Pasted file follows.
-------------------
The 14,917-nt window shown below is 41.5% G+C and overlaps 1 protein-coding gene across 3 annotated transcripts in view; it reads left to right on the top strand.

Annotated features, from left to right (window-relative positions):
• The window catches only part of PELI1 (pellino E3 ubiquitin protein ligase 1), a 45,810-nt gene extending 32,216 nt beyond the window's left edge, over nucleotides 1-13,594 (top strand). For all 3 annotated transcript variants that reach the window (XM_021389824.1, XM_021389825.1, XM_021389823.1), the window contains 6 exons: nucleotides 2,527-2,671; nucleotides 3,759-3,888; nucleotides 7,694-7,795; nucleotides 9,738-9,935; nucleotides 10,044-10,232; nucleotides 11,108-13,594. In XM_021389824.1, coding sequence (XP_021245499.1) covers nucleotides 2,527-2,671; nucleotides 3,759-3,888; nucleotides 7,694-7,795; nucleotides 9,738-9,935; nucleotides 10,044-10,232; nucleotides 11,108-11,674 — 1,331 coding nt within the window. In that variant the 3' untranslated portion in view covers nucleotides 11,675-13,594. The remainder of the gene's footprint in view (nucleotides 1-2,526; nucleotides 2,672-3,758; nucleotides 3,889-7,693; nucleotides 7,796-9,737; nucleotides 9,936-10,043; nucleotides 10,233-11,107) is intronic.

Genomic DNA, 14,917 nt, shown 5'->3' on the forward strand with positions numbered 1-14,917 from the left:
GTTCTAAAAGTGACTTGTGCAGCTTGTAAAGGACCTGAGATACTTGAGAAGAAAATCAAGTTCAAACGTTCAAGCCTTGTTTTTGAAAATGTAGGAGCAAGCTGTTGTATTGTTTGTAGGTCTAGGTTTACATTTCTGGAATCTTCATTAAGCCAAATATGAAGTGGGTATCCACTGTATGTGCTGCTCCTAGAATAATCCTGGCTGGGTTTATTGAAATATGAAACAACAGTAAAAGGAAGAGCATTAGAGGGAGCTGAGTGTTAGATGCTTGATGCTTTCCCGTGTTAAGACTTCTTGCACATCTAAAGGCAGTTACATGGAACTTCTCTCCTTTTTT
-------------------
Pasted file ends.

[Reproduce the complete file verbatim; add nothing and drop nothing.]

The 14,917-nt window shown below is 41.5% G+C and overlaps 1 protein-coding gene across 3 annotated transcripts in view; it reads left to right on the top strand.

Annotated features, from left to right (window-relative positions):
• The window catches only part of PELI1 (pellino E3 ubiquitin protein ligase 1), a 45,810-nt gene extending 32,216 nt beyond the window's left edge, over nucleotides 1-13,594 (top strand). For all 3 annotated transcript variants that reach the window (XM_021389824.1, XM_021389825.1, XM_021389823.1), the window contains 6 exons: nucleotides 2,527-2,671; nucleotides 3,759-3,888; nucleotides 7,694-7,795; nucleotides 9,738-9,935; nucleotides 10,044-10,232; nucleotides 11,108-13,594. In XM_021389824.1, coding sequence (XP_021245499.1) covers nucleotides 2,527-2,671; nucleotides 3,759-3,888; nucleotides 7,694-7,795; nucleotides 9,738-9,935; nucleotides 10,044-10,232; nucleotides 11,108-11,674 — 1,331 coding nt within the window. In that variant the 3' untranslated portion in view covers nucleotides 11,675-13,594. The remainder of the gene's footprint in view (nucleotides 1-2,526; nucleotides 2,672-3,758; nucleotides 3,889-7,693; nucleotides 7,796-9,737; nucleotides 9,936-10,043; nucleotides 10,233-11,107) is intronic.

Genomic DNA, 14,917 nt, shown 5'->3' on the forward strand with positions numbered 1-14,917 from the left:
GTTCTAAAAGTGACTTGTGCAGCTTGTAAAGGACCTGAGATACTTGAGAAGAAAATCAAGTTCAAACGTTCAAGCCTTGTTTTTGAAAATGTAGGAGCAAGCTGTTGTATTGTTTGTAGGTCTAGGTTTACATTTCTGGAATCTTCATTAAGCCAAATATGAAGTGGGTATCCACTGTATGTGCTGCTCCTAGAATAATCCTGGCTGGGTTTATTGAAATATGAAACAACAGTAAAAGGAAGAGCATTAGAGGGAGCTGAGTGTTAGATGCTTGATGCTTTCCCGTGTTAAGACTTCTTGCACATCTAAAGGCAGTTACATGGAACTTCTCTCCTTTTTT